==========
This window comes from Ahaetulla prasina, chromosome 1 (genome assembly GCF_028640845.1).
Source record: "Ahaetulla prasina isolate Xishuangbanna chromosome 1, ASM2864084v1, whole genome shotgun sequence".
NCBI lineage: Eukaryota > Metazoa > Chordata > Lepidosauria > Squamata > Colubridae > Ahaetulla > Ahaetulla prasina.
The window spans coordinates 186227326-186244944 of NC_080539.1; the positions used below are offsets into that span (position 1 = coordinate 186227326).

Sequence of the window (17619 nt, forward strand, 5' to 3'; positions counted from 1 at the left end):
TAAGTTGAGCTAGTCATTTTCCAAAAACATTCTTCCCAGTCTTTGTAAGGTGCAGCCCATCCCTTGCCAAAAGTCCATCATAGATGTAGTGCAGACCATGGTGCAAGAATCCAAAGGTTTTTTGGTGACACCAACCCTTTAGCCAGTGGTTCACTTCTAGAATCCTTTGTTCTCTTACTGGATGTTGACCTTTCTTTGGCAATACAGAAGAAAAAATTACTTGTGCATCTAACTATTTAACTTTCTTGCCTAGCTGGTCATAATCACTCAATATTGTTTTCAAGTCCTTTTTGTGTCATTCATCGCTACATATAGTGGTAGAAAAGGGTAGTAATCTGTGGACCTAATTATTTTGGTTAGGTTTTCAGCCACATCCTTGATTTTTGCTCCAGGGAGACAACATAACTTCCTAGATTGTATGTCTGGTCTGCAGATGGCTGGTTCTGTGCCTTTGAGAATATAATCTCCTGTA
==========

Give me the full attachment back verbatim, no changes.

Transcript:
This window comes from Ahaetulla prasina, chromosome 1 (genome assembly GCF_028640845.1).
Source record: "Ahaetulla prasina isolate Xishuangbanna chromosome 1, ASM2864084v1, whole genome shotgun sequence".
NCBI lineage: Eukaryota > Metazoa > Chordata > Lepidosauria > Squamata > Colubridae > Ahaetulla > Ahaetulla prasina.
The window spans coordinates 186227326-186244944 of NC_080539.1; the positions used below are offsets into that span (position 1 = coordinate 186227326).

Sequence of the window (17619 nt, forward strand, 5' to 3'; positions counted from 1 at the left end):
TAAGTTGAGCTAGTCATTTTCCAAAAACATTCTTCCCAGTCTTTGTAAGGTGCAGCCCATCCCTTGCCAAAAGTCCATCATAGATGTAGTGCAGACCATGGTGCAAGAATCCAAAGGTTTTTTGGTGACACCAACCCTTTAGCCAGTGGTTCACTTCTAGAATCCTTTGTTCTCTTACTGGATGTTGACCTTTCTTTGGCAATACAGAAGAAAAAATTACTTGTGCATCTAACTATTTAACTTTCTTGCCTAGCTGGTCATAATCACTCAATATTGTTTTCAAGTCCTTTTTGTGTCATTCATCGCTACATATAGTGGTAGAAAAGGGTAGTAATCTGTGGACCTAATTATTTTGGTTAGGTTTTCAGCCACATCCTTGATTTTTGCTCCAGGGAGACAACATAACTTCCTAGATTGTATGTCTGGTCTGCAGATGGCTGGTTCTGTGCCTTTGAGAATATAATCTCCTGTA